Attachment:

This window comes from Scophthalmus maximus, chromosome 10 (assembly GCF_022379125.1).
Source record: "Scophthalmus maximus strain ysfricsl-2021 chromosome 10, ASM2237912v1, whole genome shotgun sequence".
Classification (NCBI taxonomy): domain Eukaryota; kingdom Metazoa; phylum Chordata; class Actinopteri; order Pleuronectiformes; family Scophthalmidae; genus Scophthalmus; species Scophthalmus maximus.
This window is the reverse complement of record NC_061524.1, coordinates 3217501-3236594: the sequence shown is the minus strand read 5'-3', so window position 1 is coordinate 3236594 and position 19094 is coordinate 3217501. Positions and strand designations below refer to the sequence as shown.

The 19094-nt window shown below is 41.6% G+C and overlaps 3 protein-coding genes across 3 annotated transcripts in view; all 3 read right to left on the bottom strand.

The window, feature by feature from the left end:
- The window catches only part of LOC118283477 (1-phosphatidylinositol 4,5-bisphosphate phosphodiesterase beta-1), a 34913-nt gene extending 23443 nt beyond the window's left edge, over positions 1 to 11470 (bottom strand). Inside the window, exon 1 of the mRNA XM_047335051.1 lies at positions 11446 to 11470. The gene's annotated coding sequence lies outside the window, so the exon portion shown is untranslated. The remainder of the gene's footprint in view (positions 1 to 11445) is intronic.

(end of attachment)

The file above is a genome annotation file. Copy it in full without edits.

This window comes from Scophthalmus maximus, chromosome 10 (assembly GCF_022379125.1).
Source record: "Scophthalmus maximus strain ysfricsl-2021 chromosome 10, ASM2237912v1, whole genome shotgun sequence".
Classification (NCBI taxonomy): domain Eukaryota; kingdom Metazoa; phylum Chordata; class Actinopteri; order Pleuronectiformes; family Scophthalmidae; genus Scophthalmus; species Scophthalmus maximus.
This window is the reverse complement of record NC_061524.1, coordinates 3217501-3236594: the sequence shown is the minus strand read 5'-3', so window position 1 is coordinate 3236594 and position 19094 is coordinate 3217501. Positions and strand designations below refer to the sequence as shown.

The 19094-nt window shown below is 41.6% G+C and overlaps 3 protein-coding genes across 3 annotated transcripts in view; all 3 read right to left on the bottom strand.

The window, feature by feature from the left end:
- The window catches only part of LOC118283477 (1-phosphatidylinositol 4,5-bisphosphate phosphodiesterase beta-1), a 34913-nt gene extending 23443 nt beyond the window's left edge, over positions 1 to 11470 (bottom strand). Inside the window, exon 1 of the mRNA XM_047335051.1 lies at positions 11446 to 11470. The gene's annotated coding sequence lies outside the window, so the exon portion shown is untranslated. The remainder of the gene's footprint in view (positions 1 to 11445) is intronic.